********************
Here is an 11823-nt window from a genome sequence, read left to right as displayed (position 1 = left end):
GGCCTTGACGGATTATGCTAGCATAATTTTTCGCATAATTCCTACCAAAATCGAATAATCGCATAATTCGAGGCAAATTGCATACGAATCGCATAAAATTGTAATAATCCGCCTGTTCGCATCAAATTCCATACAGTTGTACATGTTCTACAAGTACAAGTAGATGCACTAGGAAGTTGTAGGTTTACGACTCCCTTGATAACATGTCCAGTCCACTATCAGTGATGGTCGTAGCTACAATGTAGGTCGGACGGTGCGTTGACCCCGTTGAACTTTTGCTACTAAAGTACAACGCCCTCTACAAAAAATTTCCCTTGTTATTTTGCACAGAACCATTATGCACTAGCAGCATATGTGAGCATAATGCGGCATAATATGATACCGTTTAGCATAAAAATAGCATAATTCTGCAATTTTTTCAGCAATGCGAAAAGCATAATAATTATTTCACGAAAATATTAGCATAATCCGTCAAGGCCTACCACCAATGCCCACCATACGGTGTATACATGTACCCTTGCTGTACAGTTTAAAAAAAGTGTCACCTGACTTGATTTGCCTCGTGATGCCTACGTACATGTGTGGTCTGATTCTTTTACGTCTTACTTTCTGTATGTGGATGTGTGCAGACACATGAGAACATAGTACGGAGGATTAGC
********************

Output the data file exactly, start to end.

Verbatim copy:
Here is an 11823-nt window from a genome sequence, read left to right as displayed (position 1 = left end):
GGCCTTGACGGATTATGCTAGCATAATTTTTCGCATAATTCCTACCAAAATCGAATAATCGCATAATTCGAGGCAAATTGCATACGAATCGCATAAAATTGTAATAATCCGCCTGTTCGCATCAAATTCCATACAGTTGTACATGTTCTACAAGTACAAGTAGATGCACTAGGAAGTTGTAGGTTTACGACTCCCTTGATAACATGTCCAGTCCACTATCAGTGATGGTCGTAGCTACAATGTAGGTCGGACGGTGCGTTGACCCCGTTGAACTTTTGCTACTAAAGTACAACGCCCTCTACAAAAAATTTCCCTTGTTATTTTGCACAGAACCATTATGCACTAGCAGCATATGTGAGCATAATGCGGCATAATATGATACCGTTTAGCATAAAAATAGCATAATTCTGCAATTTTTTCAGCAATGCGAAAAGCATAATAATTATTTCACGAAAATATTAGCATAATCCGTCAAGGCCTACCACCAATGCCCACCATACGGTGTATACATGTACCCTTGCTGTACAGTTTAAAAAAAGTGTCACCTGACTTGATTTGCCTCGTGATGCCTACGTACATGTGTGGTCTGATTCTTTTACGTCTTACTTTCTGTATGTGGATGTGTGCAGACACATGAGAACATAGTACGGAGGATTAGC